Nanotechnology, the manipulation of matter at the atomic scale, is seen as another key technology with the potential to change economies and lives in the future. It has been described as the resource for the next industrial revolution.
Its ultimate goal is to build nanomachines, mechanical or electromechanical devices whose dimensions are measured in nanometres (millionths of a millimetre).
Companies and governments are investing heavily in nanotechnology and some commercial products are beginning to appear on the market. Despite this, many major applications for nanotechnology are still some 5-10 years away. As private investors often look for short-term returns on investment of 1-3 years, some governments step in to ensure support for nanotechnology research and development in its early stages.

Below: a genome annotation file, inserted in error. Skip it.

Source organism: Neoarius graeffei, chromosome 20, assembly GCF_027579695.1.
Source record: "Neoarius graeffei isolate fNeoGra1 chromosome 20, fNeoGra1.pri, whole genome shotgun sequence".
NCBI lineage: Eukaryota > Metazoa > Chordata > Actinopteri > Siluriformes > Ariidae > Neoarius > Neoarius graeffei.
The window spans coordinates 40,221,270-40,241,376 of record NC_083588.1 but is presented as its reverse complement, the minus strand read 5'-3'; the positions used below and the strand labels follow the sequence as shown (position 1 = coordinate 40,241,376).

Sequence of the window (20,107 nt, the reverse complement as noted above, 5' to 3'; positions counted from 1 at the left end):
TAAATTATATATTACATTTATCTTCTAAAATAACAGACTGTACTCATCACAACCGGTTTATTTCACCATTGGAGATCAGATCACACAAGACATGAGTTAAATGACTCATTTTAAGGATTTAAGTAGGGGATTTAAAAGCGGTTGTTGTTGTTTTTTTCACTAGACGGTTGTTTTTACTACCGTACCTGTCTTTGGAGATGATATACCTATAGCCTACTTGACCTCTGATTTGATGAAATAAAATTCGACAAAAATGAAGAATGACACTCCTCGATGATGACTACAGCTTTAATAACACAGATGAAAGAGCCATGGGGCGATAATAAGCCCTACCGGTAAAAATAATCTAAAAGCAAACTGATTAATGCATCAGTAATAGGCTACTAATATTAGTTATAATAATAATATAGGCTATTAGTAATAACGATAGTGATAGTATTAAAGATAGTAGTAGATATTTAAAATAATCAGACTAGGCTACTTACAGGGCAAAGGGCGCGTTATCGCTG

An IEC Technical Committee, TC 113, was created in 2006 to develop International Standards for the technologies relevant to electrical and electronic products and systems in the field of nanotechnology. It is developing and has already published standards and technical specifications for the use of nanomaterials such as carbon nanotubes or graphene, as well as for nano-enabled electrotechnical products.
It is worth noting that several new technologies converge, for instance, it is possible to print nanomaterials using additive manufacturing (3D printing techniques).
Storage for solar power plant will benefit from nanotechnology
Nanotechnology will bring significant benefits to the energy sector, especially to energy storage and solar energy, according to a study by the Fraunhofer Institute for Systems and Innovation Research ISI commissioned by the IEC. The report, Nanotechnology in the sectors of solar energy and energy storage, found that there is a whole range of nanomaterials which will gain importance in energy storage applications as nanotechnology continues to advance.